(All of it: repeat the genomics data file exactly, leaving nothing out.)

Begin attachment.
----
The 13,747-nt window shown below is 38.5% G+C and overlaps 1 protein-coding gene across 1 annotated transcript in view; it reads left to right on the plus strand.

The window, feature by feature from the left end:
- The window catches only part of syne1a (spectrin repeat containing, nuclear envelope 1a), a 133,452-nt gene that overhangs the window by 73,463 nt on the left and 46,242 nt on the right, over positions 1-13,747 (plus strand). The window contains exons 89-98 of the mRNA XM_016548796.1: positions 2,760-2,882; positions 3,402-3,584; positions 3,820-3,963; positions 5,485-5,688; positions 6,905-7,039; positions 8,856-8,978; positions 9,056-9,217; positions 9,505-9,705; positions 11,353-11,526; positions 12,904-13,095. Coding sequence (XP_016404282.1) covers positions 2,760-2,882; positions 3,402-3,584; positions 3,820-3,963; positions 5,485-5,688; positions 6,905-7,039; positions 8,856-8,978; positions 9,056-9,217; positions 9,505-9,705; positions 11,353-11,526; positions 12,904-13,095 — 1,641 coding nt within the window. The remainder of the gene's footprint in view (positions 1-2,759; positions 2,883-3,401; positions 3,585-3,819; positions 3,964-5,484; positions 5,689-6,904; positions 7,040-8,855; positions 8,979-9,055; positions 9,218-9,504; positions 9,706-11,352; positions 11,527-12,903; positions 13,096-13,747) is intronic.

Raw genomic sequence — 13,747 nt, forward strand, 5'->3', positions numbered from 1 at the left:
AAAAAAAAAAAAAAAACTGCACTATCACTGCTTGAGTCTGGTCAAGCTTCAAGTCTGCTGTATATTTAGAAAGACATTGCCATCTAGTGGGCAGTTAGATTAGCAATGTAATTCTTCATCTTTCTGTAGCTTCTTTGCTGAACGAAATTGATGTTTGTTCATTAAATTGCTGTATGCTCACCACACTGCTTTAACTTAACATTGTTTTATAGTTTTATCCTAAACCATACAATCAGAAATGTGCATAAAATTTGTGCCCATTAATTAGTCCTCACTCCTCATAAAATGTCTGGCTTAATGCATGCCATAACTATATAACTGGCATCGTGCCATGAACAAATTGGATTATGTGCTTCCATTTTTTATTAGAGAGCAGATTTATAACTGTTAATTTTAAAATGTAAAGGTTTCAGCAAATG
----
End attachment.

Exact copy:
The 13,747-nt window shown below is 38.5% G+C and overlaps 1 protein-coding gene across 1 annotated transcript in view; it reads left to right on the plus strand.

The window, feature by feature from the left end:
- The window catches only part of syne1a (spectrin repeat containing, nuclear envelope 1a), a 133,452-nt gene that overhangs the window by 73,463 nt on the left and 46,242 nt on the right, over positions 1-13,747 (plus strand). The window contains exons 89-98 of the mRNA XM_016548796.1: positions 2,760-2,882; positions 3,402-3,584; positions 3,820-3,963; positions 5,485-5,688; positions 6,905-7,039; positions 8,856-8,978; positions 9,056-9,217; positions 9,505-9,705; positions 11,353-11,526; positions 12,904-13,095. Coding sequence (XP_016404282.1) covers positions 2,760-2,882; positions 3,402-3,584; positions 3,820-3,963; positions 5,485-5,688; positions 6,905-7,039; positions 8,856-8,978; positions 9,056-9,217; positions 9,505-9,705; positions 11,353-11,526; positions 12,904-13,095 — 1,641 coding nt within the window. The remainder of the gene's footprint in view (positions 1-2,759; positions 2,883-3,401; positions 3,585-3,819; positions 3,964-5,484; positions 5,689-6,904; positions 7,040-8,855; positions 8,979-9,055; positions 9,218-9,504; positions 9,706-11,352; positions 11,527-12,903; positions 13,096-13,747) is intronic.

Raw genomic sequence — 13,747 nt, forward strand, 5'->3', positions numbered from 1 at the left:
AAAAAAAAAAAAAAAACTGCACTATCACTGCTTGAGTCTGGTCAAGCTTCAAGTCTGCTGTATATTTAGAAAGACATTGCCATCTAGTGGGCAGTTAGATTAGCAATGTAATTCTTCATCTTTCTGTAGCTTCTTTGCTGAACGAAATTGATGTTTGTTCATTAAATTGCTGTATGCTCACCACACTGCTTTAACTTAACATTGTTTTATAGTTTTATCCTAAACCATACAATCAGAAATGTGCATAAAATTTGTGCCCATTAATTAGTCCTCACTCCTCATAAAATGTCTGGCTTAATGCATGCCATAACTATATAACTGGCATCGTGCCATGAACAAATTGGATTATGTGCTTCCATTTTTTATTAGAGAGCAGATTTATAACTGTTAATTTTAAAATGTAAAGGTTTCAGCAAATG